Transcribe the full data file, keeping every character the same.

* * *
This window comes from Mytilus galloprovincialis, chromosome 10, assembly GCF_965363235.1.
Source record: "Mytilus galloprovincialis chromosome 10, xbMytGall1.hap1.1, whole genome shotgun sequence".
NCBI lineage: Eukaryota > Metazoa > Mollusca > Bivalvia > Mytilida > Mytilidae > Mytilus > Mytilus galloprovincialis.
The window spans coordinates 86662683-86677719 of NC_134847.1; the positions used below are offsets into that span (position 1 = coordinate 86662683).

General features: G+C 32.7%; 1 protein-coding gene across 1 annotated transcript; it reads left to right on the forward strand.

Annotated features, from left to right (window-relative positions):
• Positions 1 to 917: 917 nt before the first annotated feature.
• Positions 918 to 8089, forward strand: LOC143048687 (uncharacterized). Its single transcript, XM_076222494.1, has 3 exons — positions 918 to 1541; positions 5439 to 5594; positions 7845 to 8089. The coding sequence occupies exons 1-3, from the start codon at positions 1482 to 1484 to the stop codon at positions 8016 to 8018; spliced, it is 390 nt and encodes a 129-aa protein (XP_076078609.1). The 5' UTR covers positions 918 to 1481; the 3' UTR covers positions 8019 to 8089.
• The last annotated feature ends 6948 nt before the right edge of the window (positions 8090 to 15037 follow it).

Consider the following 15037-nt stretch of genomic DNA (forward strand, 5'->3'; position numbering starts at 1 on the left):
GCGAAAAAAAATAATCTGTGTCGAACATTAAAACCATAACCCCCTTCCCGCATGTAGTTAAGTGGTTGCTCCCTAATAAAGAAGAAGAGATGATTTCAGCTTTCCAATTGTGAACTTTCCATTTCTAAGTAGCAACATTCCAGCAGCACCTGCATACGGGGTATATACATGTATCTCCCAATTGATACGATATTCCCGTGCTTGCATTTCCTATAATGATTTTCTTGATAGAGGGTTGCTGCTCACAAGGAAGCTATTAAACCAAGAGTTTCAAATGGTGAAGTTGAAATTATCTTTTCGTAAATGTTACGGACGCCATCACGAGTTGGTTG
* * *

This window comes from Mytilus galloprovincialis, chromosome 10, assembly GCF_965363235.1.
Source record: "Mytilus galloprovincialis chromosome 10, xbMytGall1.hap1.1, whole genome shotgun sequence".
NCBI lineage: Eukaryota > Metazoa > Mollusca > Bivalvia > Mytilida > Mytilidae > Mytilus > Mytilus galloprovincialis.
The window spans coordinates 86662683-86677719 of NC_134847.1; the positions used below are offsets into that span (position 1 = coordinate 86662683).

General features: G+C 32.7%; 1 protein-coding gene across 1 annotated transcript; it reads left to right on the forward strand.

Annotated features, from left to right (window-relative positions):
• Positions 1 to 917: 917 nt before the first annotated feature.
• Positions 918 to 8089, forward strand: LOC143048687 (uncharacterized). Its single transcript, XM_076222494.1, has 3 exons — positions 918 to 1541; positions 5439 to 5594; positions 7845 to 8089. The coding sequence occupies exons 1-3, from the start codon at positions 1482 to 1484 to the stop codon at positions 8016 to 8018; spliced, it is 390 nt and encodes a 129-aa protein (XP_076078609.1). The 5' UTR covers positions 918 to 1481; the 3' UTR covers positions 8019 to 8089.
• The last annotated feature ends 6948 nt before the right edge of the window (positions 8090 to 15037 follow it).

Consider the following 15037-nt stretch of genomic DNA (forward strand, 5'->3'; position numbering starts at 1 on the left):
GCGAAAAAAAATAATCTGTGTCGAACATTAAAACCATAACCCCCTTCCCGCATGTAGTTAAGTGGTTGCTCCCTAATAAAGAAGAAGAGATGATTTCAGCTTTCCAATTGTGAACTTTCCATTTCTAAGTAGCAACATTCCAGCAGCACCTGCATACGGGGTATATACATGTATCTCCCAATTGATACGATATTCCCGTGCTTGCATTTCCTATAATGATTTTCTTGATAGAGGGTTGCTGCTCACAAGGAAGCTATTAAACCAAGAGTTTCAAATGGTGAAGTTGAAATTATCTTTTCGTAAATGTTACGGACGCCATCACGAGTTGGTTG